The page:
In BLR Group of America, on reconsideration of its prior decision, the court dismissed the contractor's suit for lack of jurisdiction because the contractor's written objections to an unfavorable CPAR did not constitute a CDA claim. There was no demand for a decision by the Contracting Officer, and the Contracting Officer reasonably interpreted the submission as comments submitted pursuant to FAR � 42.1503(b). It should be noted that the case does not stand for the proposition that an objection to a CPAR evaluation can never be a CDA claim--only that the contractor's submission in this case was not sufficient to identify itself as a such a claim. Subsequently, the court denied the contractor's motion for partial reconsideration    because neither the contractor's comments disagreeing with the Government's performance assessment report nor the contractor's counsel's email to the Contracting Officer attempting to convince her to withdraw or change the Government's evaluation constituted a CDA claim. The court notes that two inquiries beyond examining the regulatory definition of a CDA claim are required: "First, . . . the court must examine the intent of the contractor as expressed in the submission. . . . Second, the court is required . . . to look beyond the [regulatory] definition of a CDA claim and take into account the particular facts of the case." 

In YRC, Inc., the court held it lacked jurisdiction over a subcontractor's claim against the Government for payments a defaulted contractor failed to make to it because there was no express or implied-in-fact contract between the plaintiff and the Government and because the federal officials who dealt with plaintiff and made arrangements to make some payments to it had no authority to contract on behalf of the Government.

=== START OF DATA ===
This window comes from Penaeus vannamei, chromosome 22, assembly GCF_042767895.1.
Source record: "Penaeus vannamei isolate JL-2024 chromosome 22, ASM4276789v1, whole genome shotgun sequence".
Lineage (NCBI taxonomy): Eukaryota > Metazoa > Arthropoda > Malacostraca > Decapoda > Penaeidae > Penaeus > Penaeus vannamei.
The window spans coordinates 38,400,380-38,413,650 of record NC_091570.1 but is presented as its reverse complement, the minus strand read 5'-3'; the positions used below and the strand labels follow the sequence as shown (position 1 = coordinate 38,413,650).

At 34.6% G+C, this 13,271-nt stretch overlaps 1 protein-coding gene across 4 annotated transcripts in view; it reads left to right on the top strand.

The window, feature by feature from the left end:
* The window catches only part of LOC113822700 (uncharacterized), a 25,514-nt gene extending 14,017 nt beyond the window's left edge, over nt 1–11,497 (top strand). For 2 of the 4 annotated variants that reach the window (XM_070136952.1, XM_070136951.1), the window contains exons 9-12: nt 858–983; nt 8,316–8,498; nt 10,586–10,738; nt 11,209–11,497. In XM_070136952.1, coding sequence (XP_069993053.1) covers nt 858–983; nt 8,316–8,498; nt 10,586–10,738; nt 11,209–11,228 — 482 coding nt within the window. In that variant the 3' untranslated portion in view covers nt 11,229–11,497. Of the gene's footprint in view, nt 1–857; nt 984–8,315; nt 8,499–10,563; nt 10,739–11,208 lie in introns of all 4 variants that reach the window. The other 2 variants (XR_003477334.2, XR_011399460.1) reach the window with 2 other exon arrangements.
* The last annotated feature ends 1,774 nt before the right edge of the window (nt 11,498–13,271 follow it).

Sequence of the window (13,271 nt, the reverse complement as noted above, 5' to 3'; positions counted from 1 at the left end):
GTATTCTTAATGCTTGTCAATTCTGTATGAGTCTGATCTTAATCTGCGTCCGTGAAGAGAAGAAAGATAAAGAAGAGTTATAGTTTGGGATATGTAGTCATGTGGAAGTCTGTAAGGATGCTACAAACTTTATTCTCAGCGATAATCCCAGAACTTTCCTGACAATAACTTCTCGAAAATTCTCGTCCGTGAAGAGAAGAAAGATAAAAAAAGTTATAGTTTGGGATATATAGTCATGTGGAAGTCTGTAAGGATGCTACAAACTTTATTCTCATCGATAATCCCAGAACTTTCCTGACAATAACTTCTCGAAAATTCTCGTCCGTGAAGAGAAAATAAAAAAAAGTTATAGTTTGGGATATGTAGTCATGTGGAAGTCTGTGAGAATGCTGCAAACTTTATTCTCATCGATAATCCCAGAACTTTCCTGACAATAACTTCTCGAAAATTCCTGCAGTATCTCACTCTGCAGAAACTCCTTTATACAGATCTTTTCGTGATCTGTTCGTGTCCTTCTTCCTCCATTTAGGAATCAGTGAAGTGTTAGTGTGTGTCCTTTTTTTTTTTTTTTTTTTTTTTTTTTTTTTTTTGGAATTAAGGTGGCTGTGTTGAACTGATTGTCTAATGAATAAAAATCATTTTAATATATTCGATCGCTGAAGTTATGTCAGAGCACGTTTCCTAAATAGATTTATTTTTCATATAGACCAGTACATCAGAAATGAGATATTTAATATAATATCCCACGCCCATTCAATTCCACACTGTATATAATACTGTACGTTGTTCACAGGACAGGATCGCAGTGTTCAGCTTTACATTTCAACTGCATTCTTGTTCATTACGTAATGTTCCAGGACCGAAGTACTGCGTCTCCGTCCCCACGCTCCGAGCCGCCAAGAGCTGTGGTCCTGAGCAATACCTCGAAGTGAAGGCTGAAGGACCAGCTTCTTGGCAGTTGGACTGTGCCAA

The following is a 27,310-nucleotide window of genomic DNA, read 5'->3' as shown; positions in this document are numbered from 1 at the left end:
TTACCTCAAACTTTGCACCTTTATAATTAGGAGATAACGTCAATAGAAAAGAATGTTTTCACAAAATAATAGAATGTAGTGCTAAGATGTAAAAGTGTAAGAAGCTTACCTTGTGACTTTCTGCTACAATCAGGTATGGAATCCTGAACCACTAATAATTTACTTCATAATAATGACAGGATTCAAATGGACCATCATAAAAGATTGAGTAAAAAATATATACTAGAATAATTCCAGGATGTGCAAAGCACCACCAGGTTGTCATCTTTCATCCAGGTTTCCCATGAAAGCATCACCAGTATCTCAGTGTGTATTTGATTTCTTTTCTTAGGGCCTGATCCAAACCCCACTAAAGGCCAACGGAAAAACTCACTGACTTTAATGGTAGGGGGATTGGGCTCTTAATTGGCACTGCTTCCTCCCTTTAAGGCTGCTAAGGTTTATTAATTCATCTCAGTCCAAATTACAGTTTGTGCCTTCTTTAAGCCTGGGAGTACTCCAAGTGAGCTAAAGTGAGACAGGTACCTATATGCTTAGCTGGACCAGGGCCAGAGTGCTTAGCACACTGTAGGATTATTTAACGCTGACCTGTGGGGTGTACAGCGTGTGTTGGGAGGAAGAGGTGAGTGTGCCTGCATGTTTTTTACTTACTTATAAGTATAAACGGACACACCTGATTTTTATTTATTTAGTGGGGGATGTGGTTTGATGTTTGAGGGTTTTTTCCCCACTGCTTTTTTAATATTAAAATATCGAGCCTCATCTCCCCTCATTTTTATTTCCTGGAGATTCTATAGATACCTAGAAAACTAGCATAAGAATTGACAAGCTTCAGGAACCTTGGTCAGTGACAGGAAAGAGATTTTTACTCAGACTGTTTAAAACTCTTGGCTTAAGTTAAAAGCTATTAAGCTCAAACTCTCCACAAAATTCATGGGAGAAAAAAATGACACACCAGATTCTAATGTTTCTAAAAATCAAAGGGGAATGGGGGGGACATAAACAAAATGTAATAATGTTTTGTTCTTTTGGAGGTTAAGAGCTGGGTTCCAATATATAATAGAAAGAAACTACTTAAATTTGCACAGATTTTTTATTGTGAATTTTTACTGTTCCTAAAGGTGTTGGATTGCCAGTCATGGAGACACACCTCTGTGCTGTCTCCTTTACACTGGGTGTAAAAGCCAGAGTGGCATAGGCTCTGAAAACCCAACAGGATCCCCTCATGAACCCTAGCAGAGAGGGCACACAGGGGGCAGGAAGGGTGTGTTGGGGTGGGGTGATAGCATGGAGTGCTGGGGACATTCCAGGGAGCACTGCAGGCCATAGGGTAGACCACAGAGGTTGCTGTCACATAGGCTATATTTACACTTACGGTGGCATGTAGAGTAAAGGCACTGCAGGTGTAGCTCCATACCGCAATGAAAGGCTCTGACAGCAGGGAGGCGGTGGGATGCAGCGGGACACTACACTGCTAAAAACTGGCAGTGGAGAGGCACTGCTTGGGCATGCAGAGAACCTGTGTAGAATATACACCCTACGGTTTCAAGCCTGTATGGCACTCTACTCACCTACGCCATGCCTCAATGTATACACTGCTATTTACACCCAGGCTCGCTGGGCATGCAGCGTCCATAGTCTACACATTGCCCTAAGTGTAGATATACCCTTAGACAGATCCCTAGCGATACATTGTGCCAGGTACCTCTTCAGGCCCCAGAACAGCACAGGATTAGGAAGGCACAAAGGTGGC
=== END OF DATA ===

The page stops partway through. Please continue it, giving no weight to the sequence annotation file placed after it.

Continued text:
In L.A. Ruiz Assocs., the court held it lacked jurisdiction over a contractor's counterclaim in response to an affirmative claim by the Government because there was no showing the two claims arose from the same set of operative facts, and the contractor had not submitted its counterclaim to the Contracting Officer for a decision; the court, however, did find jurisdiction over the contractor's claim for a declaratory judgment to the effect that Government's affirmative claim against the contractor was null and void.

In FloorPro, the court found a case was not barred by the Statute of Limitations because the contractor had diligently pursued its rights even though circumstances had conspired to drag things out for many years.

In System Planning Corp., the court held that the Tucker Act's six-year Statute of Limitations does not apply to claims by a contractor who has elected to proceed under the CDA.

In International Industrial Park, the court held that because a barter agreement for the relocation of  an easement in return for an undertaking to pave roads on the easement was not a contract within meaning of the CDA, the plaintiff was not required to file a claim with the Contracting Officer prior to filing suit in court.

 In Environmental Safety Consultants, the court (pursuant to Rules 12(b)(1) and 12(b)(6)) dismissed PPA, takings, and punitive damages claims, as well as (i) a claim first submitted when the firm was no longer a contractor with the United States and (ii) a claim barred by the CDA's statute of limitations.